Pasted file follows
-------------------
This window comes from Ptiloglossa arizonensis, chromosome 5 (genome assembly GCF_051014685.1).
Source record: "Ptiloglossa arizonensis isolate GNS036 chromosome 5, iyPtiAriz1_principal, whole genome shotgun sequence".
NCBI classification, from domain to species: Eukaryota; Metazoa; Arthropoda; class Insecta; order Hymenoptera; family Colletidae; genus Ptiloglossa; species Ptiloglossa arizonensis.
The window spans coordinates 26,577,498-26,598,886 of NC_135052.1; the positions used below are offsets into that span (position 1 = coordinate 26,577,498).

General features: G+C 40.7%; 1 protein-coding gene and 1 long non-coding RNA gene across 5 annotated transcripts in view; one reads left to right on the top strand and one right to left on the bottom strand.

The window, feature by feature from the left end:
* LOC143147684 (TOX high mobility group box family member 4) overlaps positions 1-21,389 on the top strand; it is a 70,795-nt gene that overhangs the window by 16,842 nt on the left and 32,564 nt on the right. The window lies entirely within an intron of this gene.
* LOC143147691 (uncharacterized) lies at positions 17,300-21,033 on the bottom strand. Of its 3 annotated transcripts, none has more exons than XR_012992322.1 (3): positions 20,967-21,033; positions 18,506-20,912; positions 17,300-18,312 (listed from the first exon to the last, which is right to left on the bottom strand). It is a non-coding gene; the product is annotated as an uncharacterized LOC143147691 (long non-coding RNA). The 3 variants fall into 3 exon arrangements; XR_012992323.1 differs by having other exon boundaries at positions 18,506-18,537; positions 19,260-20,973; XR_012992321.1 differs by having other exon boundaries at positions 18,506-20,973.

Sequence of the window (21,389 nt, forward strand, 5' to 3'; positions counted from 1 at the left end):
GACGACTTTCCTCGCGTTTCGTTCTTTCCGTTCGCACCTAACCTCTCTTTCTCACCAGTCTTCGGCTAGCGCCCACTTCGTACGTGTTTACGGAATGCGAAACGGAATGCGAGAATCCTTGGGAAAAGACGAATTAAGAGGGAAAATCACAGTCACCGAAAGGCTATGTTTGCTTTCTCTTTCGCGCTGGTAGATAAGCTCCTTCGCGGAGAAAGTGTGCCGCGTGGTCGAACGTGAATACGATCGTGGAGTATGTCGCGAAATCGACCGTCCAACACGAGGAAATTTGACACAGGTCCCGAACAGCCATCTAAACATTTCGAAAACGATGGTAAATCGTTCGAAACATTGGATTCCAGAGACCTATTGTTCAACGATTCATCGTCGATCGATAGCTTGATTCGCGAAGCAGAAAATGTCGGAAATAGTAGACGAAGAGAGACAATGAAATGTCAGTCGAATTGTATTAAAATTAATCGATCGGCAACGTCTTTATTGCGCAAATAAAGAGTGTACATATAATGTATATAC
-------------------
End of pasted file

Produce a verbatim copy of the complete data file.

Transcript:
This window comes from Ptiloglossa arizonensis, chromosome 5 (genome assembly GCF_051014685.1).
Source record: "Ptiloglossa arizonensis isolate GNS036 chromosome 5, iyPtiAriz1_principal, whole genome shotgun sequence".
NCBI classification, from domain to species: Eukaryota; Metazoa; Arthropoda; class Insecta; order Hymenoptera; family Colletidae; genus Ptiloglossa; species Ptiloglossa arizonensis.
The window spans coordinates 26,577,498-26,598,886 of NC_135052.1; the positions used below are offsets into that span (position 1 = coordinate 26,577,498).

General features: G+C 40.7%; 1 protein-coding gene and 1 long non-coding RNA gene across 5 annotated transcripts in view; one reads left to right on the top strand and one right to left on the bottom strand.

The window, feature by feature from the left end:
* LOC143147684 (TOX high mobility group box family member 4) overlaps positions 1-21,389 on the top strand; it is a 70,795-nt gene that overhangs the window by 16,842 nt on the left and 32,564 nt on the right. The window lies entirely within an intron of this gene.
* LOC143147691 (uncharacterized) lies at positions 17,300-21,033 on the bottom strand. Of its 3 annotated transcripts, none has more exons than XR_012992322.1 (3): positions 20,967-21,033; positions 18,506-20,912; positions 17,300-18,312 (listed from the first exon to the last, which is right to left on the bottom strand). It is a non-coding gene; the product is annotated as an uncharacterized LOC143147691 (long non-coding RNA). The 3 variants fall into 3 exon arrangements; XR_012992323.1 differs by having other exon boundaries at positions 18,506-18,537; positions 19,260-20,973; XR_012992321.1 differs by having other exon boundaries at positions 18,506-20,973.

Sequence of the window (21,389 nt, forward strand, 5' to 3'; positions counted from 1 at the left end):
GACGACTTTCCTCGCGTTTCGTTCTTTCCGTTCGCACCTAACCTCTCTTTCTCACCAGTCTTCGGCTAGCGCCCACTTCGTACGTGTTTACGGAATGCGAAACGGAATGCGAGAATCCTTGGGAAAAGACGAATTAAGAGGGAAAATCACAGTCACCGAAAGGCTATGTTTGCTTTCTCTTTCGCGCTGGTAGATAAGCTCCTTCGCGGAGAAAGTGTGCCGCGTGGTCGAACGTGAATACGATCGTGGAGTATGTCGCGAAATCGACCGTCCAACACGAGGAAATTTGACACAGGTCCCGAACAGCCATCTAAACATTTCGAAAACGATGGTAAATCGTTCGAAACATTGGATTCCAGAGACCTATTGTTCAACGATTCATCGTCGATCGATAGCTTGATTCGCGAAGCAGAAAATGTCGGAAATAGTAGACGAAGAGAGACAATGAAATGTCAGTCGAATTGTATTAAAATTAATCGATCGGCAACGTCTTTATTGCGCAAATAAAGAGTGTACATATAATGTATATAC